MOTHER’s Band Saw Survey: Choosing a Band Saw

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Diagram: Parts of a band saw.
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Before you purchase this major tool, you might first ask yourself what kind of work you'll be doing with your band saw.

Last issue we presented a guide to choosing a suitable table saw. Now we continue with MOTHER’s Band Saw Survey to help homesteaders when choosing a band saw. (See the band saw diagram in the image gallery.)

MOTHER’s Band Saw Survey: Choosing a Band Saw

Versatility is the band saw’s strong suit. For the cost of a single tool, the home woodworker actually has the use of [1] a precision machine that’s capable of cutting curves, circles, and intricate shapes in wood up to half a foot thick, [2] a hard-working ripsaw that can accurately slice a hefty piece of lumber into thinner boards, and [3]–with the addition of a special platen and an abrasive belt–a convenient edge sander for flat or contoured stock.

All band saws share the same basic design. A loop of steel blade centered on two (or sometimes three) large wheels mounted in the same vertical plane does the cutting; adjustable guides fastened near the center of the blade’s straight span keep the toothed edge in line, both laterally and against rearward pressure; and a motor, connected by belt (or, less often, directly) to the lower wheel, moves the blade. The upper wheel(s) are mere idlers and can be adjusted to keep the blade tracking a straight path.

So if there’s not a whole lot of difference between one design and the next, what explains the wide variations in price among tools of similar capacities? Read on, and you’ll find out . . . and be sure to study the chart in the accompanying article MOTHER’s Band Saw Comparison Survey Chart, as well, to determine what the manufacturers and importers have available to suit your particular needs.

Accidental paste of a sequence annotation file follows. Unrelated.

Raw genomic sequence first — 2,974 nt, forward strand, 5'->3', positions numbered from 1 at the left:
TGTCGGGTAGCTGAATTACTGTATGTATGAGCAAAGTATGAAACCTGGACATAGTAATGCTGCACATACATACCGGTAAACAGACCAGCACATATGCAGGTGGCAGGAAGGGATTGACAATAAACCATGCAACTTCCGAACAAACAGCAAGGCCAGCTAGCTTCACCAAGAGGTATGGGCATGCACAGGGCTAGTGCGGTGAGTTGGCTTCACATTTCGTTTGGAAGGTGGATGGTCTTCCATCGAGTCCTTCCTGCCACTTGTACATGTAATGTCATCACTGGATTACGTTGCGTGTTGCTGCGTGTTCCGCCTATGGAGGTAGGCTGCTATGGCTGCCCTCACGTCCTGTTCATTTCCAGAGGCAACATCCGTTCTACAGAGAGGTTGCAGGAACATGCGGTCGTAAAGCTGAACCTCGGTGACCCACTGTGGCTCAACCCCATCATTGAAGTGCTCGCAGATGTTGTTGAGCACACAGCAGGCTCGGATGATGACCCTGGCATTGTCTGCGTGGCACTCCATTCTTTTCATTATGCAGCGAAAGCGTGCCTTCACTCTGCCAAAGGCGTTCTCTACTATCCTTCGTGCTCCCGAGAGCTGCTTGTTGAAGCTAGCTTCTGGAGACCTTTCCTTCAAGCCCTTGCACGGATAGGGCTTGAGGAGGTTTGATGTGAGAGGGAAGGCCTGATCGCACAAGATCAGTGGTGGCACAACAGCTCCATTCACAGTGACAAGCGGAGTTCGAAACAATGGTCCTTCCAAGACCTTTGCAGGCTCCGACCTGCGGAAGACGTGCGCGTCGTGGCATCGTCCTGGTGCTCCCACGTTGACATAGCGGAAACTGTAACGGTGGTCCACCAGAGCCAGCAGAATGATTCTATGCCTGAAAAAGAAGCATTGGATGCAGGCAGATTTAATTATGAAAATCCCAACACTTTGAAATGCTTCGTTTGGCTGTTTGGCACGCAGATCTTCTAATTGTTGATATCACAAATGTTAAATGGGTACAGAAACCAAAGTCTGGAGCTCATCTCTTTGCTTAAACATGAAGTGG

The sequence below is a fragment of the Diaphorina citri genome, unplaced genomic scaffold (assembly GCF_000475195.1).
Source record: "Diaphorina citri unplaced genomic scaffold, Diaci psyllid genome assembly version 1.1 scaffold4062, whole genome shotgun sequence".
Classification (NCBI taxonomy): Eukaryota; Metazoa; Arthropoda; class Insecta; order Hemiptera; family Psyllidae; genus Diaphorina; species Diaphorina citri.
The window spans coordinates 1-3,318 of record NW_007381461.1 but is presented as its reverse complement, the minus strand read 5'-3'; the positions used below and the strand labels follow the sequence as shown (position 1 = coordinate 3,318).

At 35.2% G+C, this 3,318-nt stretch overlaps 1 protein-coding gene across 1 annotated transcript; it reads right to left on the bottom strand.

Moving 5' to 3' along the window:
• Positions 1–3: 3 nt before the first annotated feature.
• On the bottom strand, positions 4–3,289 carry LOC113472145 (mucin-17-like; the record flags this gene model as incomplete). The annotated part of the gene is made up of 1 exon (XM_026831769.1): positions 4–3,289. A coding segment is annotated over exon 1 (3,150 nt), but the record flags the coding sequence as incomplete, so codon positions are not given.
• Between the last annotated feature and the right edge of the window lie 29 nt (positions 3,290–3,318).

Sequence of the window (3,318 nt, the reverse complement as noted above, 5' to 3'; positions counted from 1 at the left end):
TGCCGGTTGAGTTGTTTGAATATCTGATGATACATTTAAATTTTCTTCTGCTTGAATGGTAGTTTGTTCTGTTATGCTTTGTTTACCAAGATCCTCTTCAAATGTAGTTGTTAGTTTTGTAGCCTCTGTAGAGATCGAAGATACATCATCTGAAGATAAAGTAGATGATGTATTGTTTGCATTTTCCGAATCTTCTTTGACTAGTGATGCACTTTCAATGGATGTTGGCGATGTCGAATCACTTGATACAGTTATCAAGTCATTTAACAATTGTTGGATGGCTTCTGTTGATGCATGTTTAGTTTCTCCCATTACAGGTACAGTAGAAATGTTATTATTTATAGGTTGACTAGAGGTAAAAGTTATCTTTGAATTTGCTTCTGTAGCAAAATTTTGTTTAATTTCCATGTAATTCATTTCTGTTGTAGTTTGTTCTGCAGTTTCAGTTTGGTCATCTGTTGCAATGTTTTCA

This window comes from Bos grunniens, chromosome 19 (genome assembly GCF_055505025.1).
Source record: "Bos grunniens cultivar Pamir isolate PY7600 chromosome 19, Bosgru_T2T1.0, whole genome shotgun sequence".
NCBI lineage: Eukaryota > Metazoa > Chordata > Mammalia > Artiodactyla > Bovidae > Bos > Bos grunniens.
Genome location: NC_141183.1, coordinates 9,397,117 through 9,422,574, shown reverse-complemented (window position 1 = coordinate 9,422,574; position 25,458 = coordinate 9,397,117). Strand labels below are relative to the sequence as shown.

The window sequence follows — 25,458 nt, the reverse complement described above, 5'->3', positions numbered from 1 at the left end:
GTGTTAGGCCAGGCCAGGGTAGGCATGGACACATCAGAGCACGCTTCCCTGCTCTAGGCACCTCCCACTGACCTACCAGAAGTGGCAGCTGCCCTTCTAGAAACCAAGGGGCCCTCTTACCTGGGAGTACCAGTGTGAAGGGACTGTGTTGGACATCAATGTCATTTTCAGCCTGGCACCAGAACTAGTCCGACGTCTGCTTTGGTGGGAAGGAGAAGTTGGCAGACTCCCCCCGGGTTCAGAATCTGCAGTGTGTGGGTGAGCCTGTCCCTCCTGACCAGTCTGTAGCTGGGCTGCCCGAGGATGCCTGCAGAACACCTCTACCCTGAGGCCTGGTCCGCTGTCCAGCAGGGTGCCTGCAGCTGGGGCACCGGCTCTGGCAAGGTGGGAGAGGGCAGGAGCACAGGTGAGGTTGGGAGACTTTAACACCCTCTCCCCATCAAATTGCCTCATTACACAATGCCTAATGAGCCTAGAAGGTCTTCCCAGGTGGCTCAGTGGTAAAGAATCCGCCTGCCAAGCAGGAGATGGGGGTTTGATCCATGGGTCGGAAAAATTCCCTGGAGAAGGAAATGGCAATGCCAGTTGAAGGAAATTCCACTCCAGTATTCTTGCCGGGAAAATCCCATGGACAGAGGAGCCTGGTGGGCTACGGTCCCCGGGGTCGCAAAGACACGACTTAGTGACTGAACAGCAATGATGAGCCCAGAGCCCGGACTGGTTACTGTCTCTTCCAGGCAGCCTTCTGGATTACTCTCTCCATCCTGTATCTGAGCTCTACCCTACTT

Match the Tool to the Task

Before you purchase this major tool, you might first ask yourself what kind of work you’ll be doing with your band saw. If you plan on tackling a considerable amount of resawing, especially of oak and other furniture-grade hardwoods, be certain the tool has sufficient power and cutting capacity to slice board after board without overheating. (A 3/4- or 1-horsepower motor–at least–and a cutting depth of 6 inches or more are desirable under these circumstances.)

On the other hand, if the majority of your work will involve small pieces of stock and precision cuts, you may do just as well with a bench-top model . . . or even a scroll saw, which is another tool entirely.

Then again, you might be in the market for a general-purpose band saw that’ll handle a little bit of everything you throw at it. If this is the case, be sure to choose one that can accommodate a good variety of blade widths and configurations . . . and, for your own benefit, assure yourself that the manufacturer has given some thought to the convenience of the necessary blade-changing operations.

While we’re on the subject of multipurpose applications, you should be aware that many of the larger saws are designed as–or can easily be adapted to become–combination wood-, plastic, and metal-cutting machines. Since a wood blade cuts at a relatively high speed (usually in excess of 2,000 surface feet per minute), a multi-step pulley drive or a jackshaft is commonly used to reduce that rate, by one-quarter to one-tenth, to avoid heat buildup when the wider metal-cutting blades are being used. Look for one of these features, plus at least a 1/2 inch blade-width capacity, and a 3/4-horsepower or larger motor if you plan on cutting mild steel or any other ferrous metals.

And think about the tool’s other capacities. The 6 inch cutting depth mentioned earlier is common and should be more than sufficient for most tasks. But the throat depth (the distance between the blade and the column that supports the upper wheel) is important too, especially if you’ll be working with plywood or other sheet stock. In conventional band saw designs, this dimension is dictated by the diameter of the two band wheels, usually 10, 12, or 14 inches . . . but a three-wheel configuration relies on triangulation to keep the column and the unused part of the blade as far as two feet from the cutting edge.